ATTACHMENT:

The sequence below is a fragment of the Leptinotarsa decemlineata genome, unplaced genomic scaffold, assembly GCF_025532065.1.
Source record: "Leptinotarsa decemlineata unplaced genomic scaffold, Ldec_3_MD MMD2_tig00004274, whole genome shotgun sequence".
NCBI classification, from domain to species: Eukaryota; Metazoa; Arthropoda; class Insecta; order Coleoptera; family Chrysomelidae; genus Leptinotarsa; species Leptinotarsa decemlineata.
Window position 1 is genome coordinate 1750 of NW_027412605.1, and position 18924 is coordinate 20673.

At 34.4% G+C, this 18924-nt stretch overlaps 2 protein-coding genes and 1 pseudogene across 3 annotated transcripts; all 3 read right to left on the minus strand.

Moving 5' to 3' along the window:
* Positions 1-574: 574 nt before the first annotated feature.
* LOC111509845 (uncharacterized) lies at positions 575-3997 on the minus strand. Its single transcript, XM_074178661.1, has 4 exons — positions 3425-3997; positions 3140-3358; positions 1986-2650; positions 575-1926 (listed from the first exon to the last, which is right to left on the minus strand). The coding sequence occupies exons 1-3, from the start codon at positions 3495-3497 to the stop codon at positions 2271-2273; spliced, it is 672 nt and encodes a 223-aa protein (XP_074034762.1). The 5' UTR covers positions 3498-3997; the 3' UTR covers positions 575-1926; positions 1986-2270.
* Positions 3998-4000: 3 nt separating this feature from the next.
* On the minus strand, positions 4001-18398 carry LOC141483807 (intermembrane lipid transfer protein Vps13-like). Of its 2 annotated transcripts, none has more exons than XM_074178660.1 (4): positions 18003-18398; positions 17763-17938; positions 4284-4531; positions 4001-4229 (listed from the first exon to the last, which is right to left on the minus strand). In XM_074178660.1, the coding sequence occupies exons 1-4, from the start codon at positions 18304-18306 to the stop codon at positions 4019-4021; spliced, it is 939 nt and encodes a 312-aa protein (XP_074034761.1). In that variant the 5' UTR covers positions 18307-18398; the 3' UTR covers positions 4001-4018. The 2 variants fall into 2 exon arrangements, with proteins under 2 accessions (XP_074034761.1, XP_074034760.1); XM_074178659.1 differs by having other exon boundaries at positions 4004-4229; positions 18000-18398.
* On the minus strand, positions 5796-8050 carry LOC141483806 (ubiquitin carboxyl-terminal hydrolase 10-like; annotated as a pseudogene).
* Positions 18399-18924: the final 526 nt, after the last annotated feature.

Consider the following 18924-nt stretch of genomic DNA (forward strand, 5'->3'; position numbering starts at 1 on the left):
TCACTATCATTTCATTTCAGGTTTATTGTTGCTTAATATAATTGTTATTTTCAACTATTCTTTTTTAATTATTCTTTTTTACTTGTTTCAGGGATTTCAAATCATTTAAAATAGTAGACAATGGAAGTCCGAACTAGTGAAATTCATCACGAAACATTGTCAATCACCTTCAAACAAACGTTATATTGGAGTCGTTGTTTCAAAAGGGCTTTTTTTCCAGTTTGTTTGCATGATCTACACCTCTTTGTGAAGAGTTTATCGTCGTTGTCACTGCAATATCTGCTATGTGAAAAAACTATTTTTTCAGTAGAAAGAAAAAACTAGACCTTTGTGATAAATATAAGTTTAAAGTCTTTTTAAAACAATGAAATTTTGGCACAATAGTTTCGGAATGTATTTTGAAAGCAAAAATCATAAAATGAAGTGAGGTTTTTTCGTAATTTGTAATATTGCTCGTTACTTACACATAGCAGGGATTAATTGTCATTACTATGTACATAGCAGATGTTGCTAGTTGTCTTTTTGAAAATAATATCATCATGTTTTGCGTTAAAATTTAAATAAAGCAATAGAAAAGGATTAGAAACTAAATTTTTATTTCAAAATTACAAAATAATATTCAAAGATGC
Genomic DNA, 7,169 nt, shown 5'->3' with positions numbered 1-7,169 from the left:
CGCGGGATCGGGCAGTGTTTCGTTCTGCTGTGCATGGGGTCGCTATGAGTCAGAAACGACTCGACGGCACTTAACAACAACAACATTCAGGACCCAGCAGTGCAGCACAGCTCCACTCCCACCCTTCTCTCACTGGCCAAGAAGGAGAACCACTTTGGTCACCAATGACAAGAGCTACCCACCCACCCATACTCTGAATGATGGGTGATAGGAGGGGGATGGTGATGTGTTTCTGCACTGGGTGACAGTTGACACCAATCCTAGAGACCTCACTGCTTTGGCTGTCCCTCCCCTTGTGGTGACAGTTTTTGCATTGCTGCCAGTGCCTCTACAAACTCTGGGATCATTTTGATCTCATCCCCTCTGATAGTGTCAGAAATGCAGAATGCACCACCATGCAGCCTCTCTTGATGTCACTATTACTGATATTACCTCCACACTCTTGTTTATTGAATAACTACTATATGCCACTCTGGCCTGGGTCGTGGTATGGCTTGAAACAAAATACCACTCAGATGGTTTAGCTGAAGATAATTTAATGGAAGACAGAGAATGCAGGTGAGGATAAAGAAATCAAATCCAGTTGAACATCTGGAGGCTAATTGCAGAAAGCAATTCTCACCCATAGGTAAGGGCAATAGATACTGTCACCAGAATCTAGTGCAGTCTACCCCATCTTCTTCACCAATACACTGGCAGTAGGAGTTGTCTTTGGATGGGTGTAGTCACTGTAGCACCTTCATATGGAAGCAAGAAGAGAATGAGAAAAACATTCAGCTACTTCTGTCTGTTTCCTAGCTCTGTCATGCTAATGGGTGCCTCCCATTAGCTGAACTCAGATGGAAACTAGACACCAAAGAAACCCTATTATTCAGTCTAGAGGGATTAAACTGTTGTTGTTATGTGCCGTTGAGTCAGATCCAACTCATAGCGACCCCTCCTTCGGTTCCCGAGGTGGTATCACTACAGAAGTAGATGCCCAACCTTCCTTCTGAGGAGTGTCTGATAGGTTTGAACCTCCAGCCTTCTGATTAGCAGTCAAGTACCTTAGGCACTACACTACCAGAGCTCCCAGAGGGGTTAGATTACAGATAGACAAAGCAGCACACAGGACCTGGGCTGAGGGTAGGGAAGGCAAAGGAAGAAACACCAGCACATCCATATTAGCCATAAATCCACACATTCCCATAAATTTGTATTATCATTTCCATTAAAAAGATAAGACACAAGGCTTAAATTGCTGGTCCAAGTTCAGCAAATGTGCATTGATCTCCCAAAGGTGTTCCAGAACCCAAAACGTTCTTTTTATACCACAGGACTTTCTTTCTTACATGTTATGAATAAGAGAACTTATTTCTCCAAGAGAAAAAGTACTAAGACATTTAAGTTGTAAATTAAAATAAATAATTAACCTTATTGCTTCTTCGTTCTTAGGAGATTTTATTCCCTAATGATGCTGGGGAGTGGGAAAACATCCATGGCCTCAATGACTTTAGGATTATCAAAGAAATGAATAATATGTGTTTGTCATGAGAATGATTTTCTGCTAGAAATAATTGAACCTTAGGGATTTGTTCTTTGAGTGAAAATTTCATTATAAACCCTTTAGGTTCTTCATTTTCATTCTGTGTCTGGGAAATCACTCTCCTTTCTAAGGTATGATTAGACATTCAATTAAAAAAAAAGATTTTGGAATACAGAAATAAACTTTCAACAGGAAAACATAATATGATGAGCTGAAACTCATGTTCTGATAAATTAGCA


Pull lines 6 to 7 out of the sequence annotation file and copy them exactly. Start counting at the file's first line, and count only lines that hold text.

Moving 5' to 3' along the window:
* Positions 1-574: 574 nt before the first annotated feature.